Myth : One joint is equal to [12, 5, 20] cigarettes.


The Truth: One joint is equal to no cigarettes.  This myth is very strongly defended by the prohibition camp.  There are many news articles from reputable sources, and some even citing scientific studies, that support this myth.  These studies focus on one aspect such as lung cancer or emphysema.  An article in the Washington Post uses the results of a recent study to support the myth saying “Smoking just one marijuana joint is the same as smoking five cigarettes in terms of the damage it does to your lungs, a new study found”.  See the article here.

The study claims that a cannabis user who smokes one joint per day has the same risk of lung cancer as a pack a day cigarette smoker.  The study gave questionnaires to a select group and used statistical analysis to calculate the relative risk.  In this study we are not comparing apples to apples.  First of all there is no standard size of a joint, they vary in weight from .2 g to 2 g or more.  The tobacco smokers in the study also did not all smoke the same amount. The methods of smoking a cigarette and a joint are also not the same.  A pot user will hold in a toke longer than a tobacco smoker and each user will hold it for different amounts of time.  Also joints are not filtered and cigarettes are.  The researchers did not have data to back up an exact comparison of joints to cigarettes and the study did not make that claim.  The exact one to five ratio was declared by the newspaper article writer.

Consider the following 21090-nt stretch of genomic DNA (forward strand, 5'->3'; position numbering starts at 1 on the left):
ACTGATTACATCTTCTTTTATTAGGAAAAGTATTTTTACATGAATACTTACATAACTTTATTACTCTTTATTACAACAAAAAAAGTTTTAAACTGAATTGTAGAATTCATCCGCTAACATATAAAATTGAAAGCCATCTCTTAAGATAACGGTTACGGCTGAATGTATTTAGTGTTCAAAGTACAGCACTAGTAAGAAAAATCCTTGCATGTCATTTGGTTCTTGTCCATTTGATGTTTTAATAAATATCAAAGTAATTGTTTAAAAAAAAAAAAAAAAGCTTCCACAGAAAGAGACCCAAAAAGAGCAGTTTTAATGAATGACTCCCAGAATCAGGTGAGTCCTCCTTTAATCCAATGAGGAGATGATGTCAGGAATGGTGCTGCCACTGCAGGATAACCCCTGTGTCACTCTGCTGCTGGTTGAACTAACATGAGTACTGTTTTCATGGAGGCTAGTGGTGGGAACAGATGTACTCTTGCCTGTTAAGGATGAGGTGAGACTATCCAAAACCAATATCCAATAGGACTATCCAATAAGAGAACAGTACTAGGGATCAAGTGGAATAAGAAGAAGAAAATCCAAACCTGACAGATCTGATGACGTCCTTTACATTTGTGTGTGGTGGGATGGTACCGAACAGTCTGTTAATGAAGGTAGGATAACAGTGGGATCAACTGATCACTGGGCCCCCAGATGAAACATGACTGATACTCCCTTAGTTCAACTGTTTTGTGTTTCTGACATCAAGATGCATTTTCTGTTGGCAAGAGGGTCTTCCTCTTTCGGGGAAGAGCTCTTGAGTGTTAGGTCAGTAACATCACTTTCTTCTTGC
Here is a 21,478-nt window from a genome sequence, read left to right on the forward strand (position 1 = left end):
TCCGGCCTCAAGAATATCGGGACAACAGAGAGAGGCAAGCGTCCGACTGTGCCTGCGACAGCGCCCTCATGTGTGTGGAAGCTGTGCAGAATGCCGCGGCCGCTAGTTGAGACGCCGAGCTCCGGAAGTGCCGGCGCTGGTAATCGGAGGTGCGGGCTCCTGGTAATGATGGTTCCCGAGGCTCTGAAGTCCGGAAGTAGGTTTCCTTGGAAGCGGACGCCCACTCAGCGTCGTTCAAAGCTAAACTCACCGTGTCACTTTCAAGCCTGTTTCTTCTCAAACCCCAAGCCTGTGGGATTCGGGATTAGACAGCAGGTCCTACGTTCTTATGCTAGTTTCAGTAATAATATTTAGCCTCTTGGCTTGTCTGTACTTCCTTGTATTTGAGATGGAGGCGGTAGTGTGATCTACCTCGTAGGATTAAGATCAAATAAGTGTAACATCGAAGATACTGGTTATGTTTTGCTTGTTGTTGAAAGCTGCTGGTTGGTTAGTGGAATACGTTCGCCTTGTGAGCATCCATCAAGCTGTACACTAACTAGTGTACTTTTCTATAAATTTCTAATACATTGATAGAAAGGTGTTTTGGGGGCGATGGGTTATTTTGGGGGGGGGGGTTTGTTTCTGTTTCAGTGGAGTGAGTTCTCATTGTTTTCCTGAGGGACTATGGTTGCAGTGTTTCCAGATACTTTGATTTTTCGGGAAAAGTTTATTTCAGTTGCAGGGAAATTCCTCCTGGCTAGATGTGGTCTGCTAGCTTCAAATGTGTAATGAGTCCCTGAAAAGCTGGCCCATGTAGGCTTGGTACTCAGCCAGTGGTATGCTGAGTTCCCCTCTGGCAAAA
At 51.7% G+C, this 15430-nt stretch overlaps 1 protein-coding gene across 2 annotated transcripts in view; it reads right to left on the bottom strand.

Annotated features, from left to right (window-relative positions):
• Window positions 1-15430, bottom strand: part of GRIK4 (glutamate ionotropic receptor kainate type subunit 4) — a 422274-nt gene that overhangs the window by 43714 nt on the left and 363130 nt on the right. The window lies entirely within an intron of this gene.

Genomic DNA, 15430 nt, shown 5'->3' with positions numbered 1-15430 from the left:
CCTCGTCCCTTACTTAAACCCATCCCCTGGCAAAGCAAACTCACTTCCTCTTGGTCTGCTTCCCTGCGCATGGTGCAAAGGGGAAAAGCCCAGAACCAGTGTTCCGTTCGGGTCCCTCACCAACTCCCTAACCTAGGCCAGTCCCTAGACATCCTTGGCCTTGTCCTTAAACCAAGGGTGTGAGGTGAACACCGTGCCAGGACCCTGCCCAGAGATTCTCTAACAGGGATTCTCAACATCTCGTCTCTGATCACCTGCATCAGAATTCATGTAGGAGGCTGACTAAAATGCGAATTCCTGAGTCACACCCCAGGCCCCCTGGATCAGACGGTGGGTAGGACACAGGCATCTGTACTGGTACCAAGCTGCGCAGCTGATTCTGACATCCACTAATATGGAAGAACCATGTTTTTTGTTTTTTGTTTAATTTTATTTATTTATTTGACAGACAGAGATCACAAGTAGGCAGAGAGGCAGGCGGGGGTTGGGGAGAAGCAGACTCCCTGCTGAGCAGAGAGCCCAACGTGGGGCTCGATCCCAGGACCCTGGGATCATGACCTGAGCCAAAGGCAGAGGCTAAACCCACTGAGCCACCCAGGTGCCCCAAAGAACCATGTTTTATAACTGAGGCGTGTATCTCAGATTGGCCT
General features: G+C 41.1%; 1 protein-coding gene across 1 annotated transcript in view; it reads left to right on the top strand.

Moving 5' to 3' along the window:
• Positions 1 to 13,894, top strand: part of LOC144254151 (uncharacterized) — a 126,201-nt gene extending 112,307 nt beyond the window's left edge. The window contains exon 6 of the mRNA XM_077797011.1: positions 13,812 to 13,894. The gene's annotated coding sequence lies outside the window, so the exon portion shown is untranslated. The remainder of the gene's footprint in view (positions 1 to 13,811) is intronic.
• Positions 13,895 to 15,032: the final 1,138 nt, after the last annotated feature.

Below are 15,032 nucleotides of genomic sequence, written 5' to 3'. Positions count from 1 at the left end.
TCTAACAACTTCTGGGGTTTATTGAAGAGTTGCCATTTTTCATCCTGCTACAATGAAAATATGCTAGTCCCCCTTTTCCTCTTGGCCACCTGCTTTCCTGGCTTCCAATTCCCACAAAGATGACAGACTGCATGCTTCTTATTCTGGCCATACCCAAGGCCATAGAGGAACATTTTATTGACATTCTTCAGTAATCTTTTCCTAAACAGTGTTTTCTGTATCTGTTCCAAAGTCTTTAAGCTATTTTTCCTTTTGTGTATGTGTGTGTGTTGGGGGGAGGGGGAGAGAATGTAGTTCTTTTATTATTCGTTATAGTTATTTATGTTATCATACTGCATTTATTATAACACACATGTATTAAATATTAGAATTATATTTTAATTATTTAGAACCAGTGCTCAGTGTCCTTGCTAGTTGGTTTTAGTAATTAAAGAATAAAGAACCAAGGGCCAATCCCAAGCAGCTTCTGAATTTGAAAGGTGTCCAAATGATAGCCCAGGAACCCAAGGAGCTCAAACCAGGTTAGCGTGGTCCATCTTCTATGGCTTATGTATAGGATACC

There are few studies of this kind but the ones that show marijuana is more dangerous then tobacco are the minority.  Studies that investigate the relationship between cannabis and  cancer are much more numerous and the vast majority show that there is no link between the two.  A recent study at UCLA shows no link between cannabis and lung cancer and in fact shows an increased risk in tobacco users.  Not one case of lung cancer has been ever been successfully linked to marijuana use.  Marijuana is actually a popular medicine for cancer patients.  There are studies that show that marijuana can actually slow tumor growth and even regenertate brain cells (links: tumors, brain cells).  Studies even show that due to marijuana’s ability to clear the lungs of smog, pollutants, and cigarette smoke, it may actually reduce your risk of emphysema, bronchitis, and lung cancer.  Over 45,000 Canadians die from smoking tobacco each year, do you know how many die from marijuana? Not a single one. Nobody has ever died from marijuana. It takes hundreds of pounds in one sitting to OD which is physically impossible to do. Marijuana is not addictive and does not cause cancer. There are medical marijuana users all over the globe but how many cancer patients are using cigarettes for medicine?